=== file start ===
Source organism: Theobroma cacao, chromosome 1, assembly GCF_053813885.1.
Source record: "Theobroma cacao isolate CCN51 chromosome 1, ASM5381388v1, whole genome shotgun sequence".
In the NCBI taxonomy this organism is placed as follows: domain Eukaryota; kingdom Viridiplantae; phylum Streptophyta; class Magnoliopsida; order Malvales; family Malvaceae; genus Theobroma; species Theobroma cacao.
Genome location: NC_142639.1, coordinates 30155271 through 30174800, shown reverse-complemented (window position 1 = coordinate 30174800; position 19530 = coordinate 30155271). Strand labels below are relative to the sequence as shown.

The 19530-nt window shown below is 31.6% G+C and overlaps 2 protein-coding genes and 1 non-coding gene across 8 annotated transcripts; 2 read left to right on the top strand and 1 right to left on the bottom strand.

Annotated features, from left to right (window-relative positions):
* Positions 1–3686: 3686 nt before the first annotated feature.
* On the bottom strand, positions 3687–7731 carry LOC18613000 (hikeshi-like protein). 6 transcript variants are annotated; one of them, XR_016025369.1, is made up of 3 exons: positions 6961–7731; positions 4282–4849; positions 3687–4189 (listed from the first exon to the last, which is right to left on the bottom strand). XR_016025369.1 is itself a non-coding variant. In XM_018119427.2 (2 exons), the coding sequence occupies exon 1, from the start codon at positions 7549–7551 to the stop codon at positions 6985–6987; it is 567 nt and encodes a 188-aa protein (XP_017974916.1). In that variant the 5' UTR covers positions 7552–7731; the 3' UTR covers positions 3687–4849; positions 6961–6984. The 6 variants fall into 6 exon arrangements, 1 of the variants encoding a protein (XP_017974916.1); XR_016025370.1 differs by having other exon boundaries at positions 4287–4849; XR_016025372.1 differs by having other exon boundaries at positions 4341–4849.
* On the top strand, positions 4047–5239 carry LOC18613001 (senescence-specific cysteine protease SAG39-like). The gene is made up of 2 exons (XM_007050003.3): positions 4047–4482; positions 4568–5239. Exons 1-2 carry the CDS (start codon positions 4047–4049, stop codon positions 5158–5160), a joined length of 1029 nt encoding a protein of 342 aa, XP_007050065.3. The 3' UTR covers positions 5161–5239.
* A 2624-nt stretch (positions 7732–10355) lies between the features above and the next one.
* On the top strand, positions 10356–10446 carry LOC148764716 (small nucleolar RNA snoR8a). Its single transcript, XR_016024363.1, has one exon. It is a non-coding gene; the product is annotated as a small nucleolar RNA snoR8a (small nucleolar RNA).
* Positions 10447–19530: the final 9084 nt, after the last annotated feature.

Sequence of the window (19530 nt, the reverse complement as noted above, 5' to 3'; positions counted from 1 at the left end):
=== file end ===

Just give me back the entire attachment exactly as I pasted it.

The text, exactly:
Source organism: Theobroma cacao, chromosome 1, assembly GCF_053813885.1.
Source record: "Theobroma cacao isolate CCN51 chromosome 1, ASM5381388v1, whole genome shotgun sequence".
In the NCBI taxonomy this organism is placed as follows: domain Eukaryota; kingdom Viridiplantae; phylum Streptophyta; class Magnoliopsida; order Malvales; family Malvaceae; genus Theobroma; species Theobroma cacao.
Genome location: NC_142639.1, coordinates 30155271 through 30174800, shown reverse-complemented (window position 1 = coordinate 30174800; position 19530 = coordinate 30155271). Strand labels below are relative to the sequence as shown.

The 19530-nt window shown below is 31.6% G+C and overlaps 2 protein-coding genes and 1 non-coding gene across 8 annotated transcripts; 2 read left to right on the top strand and 1 right to left on the bottom strand.

Annotated features, from left to right (window-relative positions):
* Positions 1–3686: 3686 nt before the first annotated feature.
* On the bottom strand, positions 3687–7731 carry LOC18613000 (hikeshi-like protein). 6 transcript variants are annotated; one of them, XR_016025369.1, is made up of 3 exons: positions 6961–7731; positions 4282–4849; positions 3687–4189 (listed from the first exon to the last, which is right to left on the bottom strand). XR_016025369.1 is itself a non-coding variant. In XM_018119427.2 (2 exons), the coding sequence occupies exon 1, from the start codon at positions 7549–7551 to the stop codon at positions 6985–6987; it is 567 nt and encodes a 188-aa protein (XP_017974916.1). In that variant the 5' UTR covers positions 7552–7731; the 3' UTR covers positions 3687–4849; positions 6961–6984. The 6 variants fall into 6 exon arrangements, 1 of the variants encoding a protein (XP_017974916.1); XR_016025370.1 differs by having other exon boundaries at positions 4287–4849; XR_016025372.1 differs by having other exon boundaries at positions 4341–4849.
* On the top strand, positions 4047–5239 carry LOC18613001 (senescence-specific cysteine protease SAG39-like). The gene is made up of 2 exons (XM_007050003.3): positions 4047–4482; positions 4568–5239. Exons 1-2 carry the CDS (start codon positions 4047–4049, stop codon positions 5158–5160), a joined length of 1029 nt encoding a protein of 342 aa, XP_007050065.3. The 3' UTR covers positions 5161–5239.
* A 2624-nt stretch (positions 7732–10355) lies between the features above and the next one.
* On the top strand, positions 10356–10446 carry LOC148764716 (small nucleolar RNA snoR8a). Its single transcript, XR_016024363.1, has one exon. It is a non-coding gene; the product is annotated as a small nucleolar RNA snoR8a (small nucleolar RNA).
* Positions 10447–19530: the final 9084 nt, after the last annotated feature.

Sequence of the window (19530 nt, the reverse complement as noted above, 5' to 3'; positions counted from 1 at the left end):